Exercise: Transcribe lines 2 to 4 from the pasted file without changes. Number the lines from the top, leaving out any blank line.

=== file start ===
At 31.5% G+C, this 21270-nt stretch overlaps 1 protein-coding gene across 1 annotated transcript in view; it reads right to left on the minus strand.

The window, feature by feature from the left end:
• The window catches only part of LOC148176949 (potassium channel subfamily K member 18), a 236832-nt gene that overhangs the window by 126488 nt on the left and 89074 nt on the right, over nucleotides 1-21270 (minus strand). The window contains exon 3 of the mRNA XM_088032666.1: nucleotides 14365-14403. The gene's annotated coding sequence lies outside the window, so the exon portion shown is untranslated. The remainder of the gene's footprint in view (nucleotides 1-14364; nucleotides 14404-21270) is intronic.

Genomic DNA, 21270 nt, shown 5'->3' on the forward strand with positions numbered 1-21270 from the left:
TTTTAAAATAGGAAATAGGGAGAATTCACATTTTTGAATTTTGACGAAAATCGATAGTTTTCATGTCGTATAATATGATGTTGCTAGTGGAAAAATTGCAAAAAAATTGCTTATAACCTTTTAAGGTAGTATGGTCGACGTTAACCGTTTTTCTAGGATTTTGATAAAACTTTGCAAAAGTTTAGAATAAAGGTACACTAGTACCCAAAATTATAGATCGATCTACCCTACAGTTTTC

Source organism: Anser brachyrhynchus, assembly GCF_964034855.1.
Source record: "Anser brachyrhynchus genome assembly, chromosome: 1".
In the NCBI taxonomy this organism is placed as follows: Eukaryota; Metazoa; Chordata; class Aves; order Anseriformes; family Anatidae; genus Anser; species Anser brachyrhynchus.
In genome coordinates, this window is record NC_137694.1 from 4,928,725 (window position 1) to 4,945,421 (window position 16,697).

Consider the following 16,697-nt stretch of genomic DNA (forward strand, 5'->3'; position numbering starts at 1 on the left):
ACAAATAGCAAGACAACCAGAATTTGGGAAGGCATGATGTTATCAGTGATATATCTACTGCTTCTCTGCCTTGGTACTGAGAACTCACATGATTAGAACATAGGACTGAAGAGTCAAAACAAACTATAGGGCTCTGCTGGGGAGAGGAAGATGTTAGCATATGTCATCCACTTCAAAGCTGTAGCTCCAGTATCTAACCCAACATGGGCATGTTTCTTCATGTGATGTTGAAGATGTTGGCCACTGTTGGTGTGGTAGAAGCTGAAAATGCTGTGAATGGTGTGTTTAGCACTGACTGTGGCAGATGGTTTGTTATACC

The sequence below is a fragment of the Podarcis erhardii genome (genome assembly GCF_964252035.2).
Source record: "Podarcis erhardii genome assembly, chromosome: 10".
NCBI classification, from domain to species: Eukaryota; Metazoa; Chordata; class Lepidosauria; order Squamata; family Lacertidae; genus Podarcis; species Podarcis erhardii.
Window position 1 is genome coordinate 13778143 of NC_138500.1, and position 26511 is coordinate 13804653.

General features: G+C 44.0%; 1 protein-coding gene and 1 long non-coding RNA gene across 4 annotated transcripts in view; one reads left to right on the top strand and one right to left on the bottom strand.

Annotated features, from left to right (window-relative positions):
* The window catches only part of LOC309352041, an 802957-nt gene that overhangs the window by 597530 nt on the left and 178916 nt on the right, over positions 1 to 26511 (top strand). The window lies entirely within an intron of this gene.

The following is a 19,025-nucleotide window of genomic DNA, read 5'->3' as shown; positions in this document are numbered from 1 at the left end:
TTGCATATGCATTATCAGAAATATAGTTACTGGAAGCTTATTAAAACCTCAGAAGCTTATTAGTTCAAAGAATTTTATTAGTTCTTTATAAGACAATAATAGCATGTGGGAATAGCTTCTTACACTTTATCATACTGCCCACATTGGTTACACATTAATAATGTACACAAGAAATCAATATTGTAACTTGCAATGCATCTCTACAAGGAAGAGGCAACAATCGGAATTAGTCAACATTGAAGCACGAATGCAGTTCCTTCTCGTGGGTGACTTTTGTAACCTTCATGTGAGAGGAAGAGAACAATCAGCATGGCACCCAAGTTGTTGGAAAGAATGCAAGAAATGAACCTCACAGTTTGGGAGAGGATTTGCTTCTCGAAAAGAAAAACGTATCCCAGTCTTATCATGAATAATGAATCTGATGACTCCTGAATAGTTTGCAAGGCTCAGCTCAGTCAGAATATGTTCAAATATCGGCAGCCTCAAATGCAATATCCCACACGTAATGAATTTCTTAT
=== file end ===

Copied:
The window, feature by feature from the left end:
• The window catches only part of LOC148176949 (potassium channel subfamily K member 18), a 236832-nt gene that overhangs the window by 126488 nt on the left and 89074 nt on the right, over nucleotides 1-21270 (minus strand). The window contains exon 3 of the mRNA XM_088032666.1: nucleotides 14365-14403. The gene's annotated coding sequence lies outside the window, so the exon portion shown is untranslated. The remainder of the gene's footprint in view (nucleotides 1-14364; nucleotides 14404-21270) is intronic.

Genomic DNA, 21270 nt, shown 5'->3' on the forward strand with positions numbered 1-21270 from the left: